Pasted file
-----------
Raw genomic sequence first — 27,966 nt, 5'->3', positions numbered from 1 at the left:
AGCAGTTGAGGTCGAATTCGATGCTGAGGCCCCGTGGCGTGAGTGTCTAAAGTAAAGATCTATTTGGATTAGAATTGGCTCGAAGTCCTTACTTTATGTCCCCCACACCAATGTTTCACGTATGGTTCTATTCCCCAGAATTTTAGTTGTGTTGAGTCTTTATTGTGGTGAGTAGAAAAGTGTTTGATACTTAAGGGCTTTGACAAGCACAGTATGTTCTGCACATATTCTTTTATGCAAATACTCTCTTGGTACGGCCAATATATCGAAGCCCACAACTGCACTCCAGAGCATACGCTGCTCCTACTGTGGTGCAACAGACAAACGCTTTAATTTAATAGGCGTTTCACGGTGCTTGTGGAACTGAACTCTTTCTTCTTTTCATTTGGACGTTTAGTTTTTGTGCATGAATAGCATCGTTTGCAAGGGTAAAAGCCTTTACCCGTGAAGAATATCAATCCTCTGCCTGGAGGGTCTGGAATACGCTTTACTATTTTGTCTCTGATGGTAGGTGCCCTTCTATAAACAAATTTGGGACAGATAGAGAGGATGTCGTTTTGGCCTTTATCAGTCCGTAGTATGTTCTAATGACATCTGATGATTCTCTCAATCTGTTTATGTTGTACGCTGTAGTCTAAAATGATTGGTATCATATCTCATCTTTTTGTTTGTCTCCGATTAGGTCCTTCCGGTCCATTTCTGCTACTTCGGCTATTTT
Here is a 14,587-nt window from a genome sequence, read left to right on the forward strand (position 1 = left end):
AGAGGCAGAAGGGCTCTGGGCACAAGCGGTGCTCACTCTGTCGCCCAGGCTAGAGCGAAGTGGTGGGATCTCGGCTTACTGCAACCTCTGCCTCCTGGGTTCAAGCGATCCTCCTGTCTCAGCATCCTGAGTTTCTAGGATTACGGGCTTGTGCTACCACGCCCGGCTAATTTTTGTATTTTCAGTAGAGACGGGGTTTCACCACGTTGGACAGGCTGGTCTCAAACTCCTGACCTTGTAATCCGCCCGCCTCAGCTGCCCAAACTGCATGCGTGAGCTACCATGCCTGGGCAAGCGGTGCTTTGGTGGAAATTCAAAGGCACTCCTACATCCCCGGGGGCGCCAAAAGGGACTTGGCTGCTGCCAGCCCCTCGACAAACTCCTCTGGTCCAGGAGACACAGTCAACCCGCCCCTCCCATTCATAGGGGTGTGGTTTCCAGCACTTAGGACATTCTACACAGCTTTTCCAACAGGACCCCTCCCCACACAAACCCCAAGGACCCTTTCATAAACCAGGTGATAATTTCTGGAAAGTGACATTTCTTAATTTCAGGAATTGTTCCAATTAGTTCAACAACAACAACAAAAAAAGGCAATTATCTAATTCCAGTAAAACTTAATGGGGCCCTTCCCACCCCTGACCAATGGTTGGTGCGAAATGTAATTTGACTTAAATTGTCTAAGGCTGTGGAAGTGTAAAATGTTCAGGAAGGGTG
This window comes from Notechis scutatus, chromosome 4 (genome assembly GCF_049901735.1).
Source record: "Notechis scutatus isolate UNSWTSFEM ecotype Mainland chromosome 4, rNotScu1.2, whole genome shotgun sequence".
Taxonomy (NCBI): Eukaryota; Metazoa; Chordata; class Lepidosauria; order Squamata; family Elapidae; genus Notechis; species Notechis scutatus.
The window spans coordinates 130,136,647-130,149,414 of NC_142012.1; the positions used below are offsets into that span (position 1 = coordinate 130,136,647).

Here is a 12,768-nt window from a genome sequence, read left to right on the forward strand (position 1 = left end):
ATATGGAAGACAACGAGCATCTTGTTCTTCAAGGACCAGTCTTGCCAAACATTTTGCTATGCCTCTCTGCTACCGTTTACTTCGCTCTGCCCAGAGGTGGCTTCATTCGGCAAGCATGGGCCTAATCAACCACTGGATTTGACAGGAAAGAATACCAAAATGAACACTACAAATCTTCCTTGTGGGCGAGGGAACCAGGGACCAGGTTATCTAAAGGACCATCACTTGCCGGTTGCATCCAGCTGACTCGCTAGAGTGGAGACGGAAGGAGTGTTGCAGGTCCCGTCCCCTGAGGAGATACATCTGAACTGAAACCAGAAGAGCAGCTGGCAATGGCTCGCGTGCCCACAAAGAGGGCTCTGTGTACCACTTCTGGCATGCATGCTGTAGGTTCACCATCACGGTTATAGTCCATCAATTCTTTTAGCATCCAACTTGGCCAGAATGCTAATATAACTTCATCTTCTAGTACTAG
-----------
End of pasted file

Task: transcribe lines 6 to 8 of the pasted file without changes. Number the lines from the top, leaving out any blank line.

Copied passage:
Source record: "Notechis scutatus isolate UNSWTSFEM ecotype Mainland chromosome 4, rNotScu1.2, whole genome shotgun sequence".
Taxonomy (NCBI): Eukaryota; Metazoa; Chordata; class Lepidosauria; order Squamata; family Elapidae; genus Notechis; species Notechis scutatus.
The window spans coordinates 130,136,647-130,149,414 of NC_142012.1; the positions used below are offsets into that span (position 1 = coordinate 130,136,647).